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easyJet - first half losses better than expected despite Omicron

easyJet's plans to reach near pre-pandemic capacity by the summer are unchanged...

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easyJet's plans to reach near pre-pandemic capacity by the summer are unchanged. The group also said first half losses of £535 - £565m have reduced compared to last year and were better than expected.

Johan Lundgren, CEO, said: "Since travel restrictions were removed, easyJet has seen a strong recovery in trading which has been sustained, resulting in a positive outlook for Easter and beyond, with daily booking volumes for summer currently tracking ahead of those at the same time in FY19."

The shares were down 1.5% following the announcement.

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Our View

easyJet's enjoying the spoils that come with the world getting back to normal. Easing restrictions means terminals are filling up once more, and the short-haul specialist is due to be back to pre-pandemic capacity by the summer.

It's certainly not been a smooth couple of years, and recovery isn't happening in a straight line.

Proceeds from the £1.2bn rights issue helped the group stomach disruptions, but it also gave easyJet the ability to increase its presence at major airports, investing in easyJet holidays and growing its ancillary product (things like extra baggage allowance, leg-room seats and food) portfolio.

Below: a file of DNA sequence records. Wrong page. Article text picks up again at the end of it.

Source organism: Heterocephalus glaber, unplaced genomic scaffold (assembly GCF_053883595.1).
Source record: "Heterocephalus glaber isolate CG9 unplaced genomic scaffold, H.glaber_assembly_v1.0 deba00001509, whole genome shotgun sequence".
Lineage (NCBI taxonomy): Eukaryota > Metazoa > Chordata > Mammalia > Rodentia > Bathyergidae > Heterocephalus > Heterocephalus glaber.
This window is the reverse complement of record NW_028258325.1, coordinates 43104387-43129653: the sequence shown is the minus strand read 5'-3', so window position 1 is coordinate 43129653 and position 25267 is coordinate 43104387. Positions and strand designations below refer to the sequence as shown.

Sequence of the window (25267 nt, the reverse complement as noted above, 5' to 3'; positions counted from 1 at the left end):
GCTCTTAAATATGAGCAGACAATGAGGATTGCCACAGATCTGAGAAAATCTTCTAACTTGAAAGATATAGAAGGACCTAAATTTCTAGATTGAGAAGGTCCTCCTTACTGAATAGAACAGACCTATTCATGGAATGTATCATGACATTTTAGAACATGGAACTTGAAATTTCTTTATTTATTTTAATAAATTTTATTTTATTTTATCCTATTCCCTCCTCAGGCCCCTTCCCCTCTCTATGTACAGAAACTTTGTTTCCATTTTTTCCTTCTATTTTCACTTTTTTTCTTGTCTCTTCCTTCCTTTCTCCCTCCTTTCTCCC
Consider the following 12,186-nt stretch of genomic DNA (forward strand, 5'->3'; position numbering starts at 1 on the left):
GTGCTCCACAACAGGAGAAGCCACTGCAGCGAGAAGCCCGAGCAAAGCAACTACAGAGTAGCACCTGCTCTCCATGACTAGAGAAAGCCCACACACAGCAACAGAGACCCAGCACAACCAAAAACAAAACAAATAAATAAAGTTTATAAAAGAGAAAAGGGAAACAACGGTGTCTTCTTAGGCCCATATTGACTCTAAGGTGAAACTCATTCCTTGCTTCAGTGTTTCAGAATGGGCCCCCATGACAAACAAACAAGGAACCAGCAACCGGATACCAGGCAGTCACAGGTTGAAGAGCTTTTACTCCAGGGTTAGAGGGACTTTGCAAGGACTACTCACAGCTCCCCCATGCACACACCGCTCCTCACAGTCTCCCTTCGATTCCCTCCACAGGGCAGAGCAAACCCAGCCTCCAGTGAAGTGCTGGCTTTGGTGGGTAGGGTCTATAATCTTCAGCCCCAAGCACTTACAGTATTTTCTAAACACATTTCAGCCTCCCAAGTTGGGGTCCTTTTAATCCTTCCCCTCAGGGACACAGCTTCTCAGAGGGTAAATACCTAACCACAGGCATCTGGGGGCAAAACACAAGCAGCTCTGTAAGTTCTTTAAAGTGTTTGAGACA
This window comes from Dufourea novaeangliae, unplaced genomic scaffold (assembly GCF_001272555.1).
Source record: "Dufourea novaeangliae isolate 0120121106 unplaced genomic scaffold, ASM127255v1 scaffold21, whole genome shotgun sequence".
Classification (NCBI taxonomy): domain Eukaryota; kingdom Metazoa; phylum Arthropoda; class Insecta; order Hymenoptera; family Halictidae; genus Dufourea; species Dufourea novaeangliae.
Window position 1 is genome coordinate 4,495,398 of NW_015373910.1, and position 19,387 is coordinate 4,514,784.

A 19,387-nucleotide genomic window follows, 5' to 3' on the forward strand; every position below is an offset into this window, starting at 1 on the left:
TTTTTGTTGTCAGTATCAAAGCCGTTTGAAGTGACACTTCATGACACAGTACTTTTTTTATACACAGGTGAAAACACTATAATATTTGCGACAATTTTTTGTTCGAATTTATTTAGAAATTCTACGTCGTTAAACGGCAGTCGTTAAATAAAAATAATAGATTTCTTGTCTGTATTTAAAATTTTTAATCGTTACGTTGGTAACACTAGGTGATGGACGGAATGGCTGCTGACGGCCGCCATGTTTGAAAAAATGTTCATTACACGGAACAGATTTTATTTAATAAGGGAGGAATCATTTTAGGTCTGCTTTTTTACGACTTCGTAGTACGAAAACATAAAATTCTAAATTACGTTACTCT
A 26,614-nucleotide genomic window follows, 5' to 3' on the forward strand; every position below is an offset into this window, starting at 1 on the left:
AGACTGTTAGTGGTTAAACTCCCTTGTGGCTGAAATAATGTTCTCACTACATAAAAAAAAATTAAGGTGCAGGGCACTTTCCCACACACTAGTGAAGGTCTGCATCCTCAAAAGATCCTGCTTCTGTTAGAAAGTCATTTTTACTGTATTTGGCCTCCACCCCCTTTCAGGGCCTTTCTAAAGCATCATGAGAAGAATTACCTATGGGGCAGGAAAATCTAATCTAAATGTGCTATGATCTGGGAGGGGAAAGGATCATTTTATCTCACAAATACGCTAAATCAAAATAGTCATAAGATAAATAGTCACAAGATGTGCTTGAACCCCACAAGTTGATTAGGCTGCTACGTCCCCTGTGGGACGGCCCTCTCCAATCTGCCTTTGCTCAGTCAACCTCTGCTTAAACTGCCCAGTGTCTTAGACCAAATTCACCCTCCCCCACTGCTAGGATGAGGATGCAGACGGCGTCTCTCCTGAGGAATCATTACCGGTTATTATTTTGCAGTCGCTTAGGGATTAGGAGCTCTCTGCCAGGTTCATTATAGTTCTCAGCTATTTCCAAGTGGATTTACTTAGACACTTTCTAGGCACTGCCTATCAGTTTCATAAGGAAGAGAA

This is a continuation of the existing strategy - focusing on profitable Western European routes within major airports. It's an approach that sets easyJet apart from other low-cost carriers - who trim costs by flying in and out of smaller, less convenient airports. And these efforts are paying dividends, with big boosts to ancillary revenue supporting the top line at the half year mark.

Operating in the middle of the market - between premium flag carriers and deep budget rivals can be a difficult place to be. However, so far easyJet seem to be navigating the industry's considerable headwinds rather well.

A focus on short-haul travel puts easyJet in a better position than its long-haul rivals when it comes to capturing returning passengers. UK beach and leisure routes look set to benefit from pent up travel demand in the aftermath of Omicron, and that shows. Passenger numbers are now over the 11m, compared to around 1m this time last year.

Cost savings have been significant too and following the right's issue, net debt is at a level we're comfortable with. While we suspect debt reduction is still pretty high up management's to do list - and as a result dividend payments are not a priority - it looks like the group should be able to hold its own going forwards. We don't see the group needing extra funding from shareholders anytime soon.